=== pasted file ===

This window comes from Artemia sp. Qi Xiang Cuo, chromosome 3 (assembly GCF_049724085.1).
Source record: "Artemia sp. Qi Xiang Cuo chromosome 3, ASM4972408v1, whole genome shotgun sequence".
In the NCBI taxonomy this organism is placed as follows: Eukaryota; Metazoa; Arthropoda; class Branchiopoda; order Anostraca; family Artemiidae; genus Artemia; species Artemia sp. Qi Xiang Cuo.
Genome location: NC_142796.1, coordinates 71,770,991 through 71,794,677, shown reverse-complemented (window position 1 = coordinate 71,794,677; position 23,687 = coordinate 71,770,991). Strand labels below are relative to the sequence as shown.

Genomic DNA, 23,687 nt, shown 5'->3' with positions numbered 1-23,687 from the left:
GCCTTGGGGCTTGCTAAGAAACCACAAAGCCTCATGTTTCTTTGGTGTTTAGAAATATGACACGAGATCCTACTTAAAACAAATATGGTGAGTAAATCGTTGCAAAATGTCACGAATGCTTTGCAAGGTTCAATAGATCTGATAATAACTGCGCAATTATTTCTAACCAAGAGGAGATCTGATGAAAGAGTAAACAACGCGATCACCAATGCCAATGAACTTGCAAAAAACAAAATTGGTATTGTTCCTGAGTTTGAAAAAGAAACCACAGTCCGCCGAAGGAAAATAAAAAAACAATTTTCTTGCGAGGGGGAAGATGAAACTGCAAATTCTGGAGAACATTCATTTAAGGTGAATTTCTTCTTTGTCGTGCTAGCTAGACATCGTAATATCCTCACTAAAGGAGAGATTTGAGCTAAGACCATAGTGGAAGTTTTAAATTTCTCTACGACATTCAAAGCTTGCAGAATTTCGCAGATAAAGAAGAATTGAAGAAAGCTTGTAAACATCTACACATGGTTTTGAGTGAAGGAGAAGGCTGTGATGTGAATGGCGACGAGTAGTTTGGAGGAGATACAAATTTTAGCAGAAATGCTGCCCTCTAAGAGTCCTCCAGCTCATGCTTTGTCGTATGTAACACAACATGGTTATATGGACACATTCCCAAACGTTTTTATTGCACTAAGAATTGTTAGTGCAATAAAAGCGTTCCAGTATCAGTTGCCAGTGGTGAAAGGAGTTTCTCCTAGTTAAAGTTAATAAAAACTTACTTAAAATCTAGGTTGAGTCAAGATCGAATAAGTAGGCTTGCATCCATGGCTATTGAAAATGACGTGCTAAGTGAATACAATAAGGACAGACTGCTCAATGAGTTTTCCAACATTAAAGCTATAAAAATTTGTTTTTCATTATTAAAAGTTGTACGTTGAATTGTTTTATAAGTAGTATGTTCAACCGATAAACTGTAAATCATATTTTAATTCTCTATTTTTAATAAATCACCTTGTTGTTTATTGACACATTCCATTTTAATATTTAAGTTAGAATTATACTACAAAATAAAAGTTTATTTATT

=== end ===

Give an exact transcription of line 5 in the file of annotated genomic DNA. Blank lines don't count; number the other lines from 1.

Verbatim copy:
Genomic DNA, 23,687 nt, shown 5'->3' with positions numbered 1-23,687 from the left: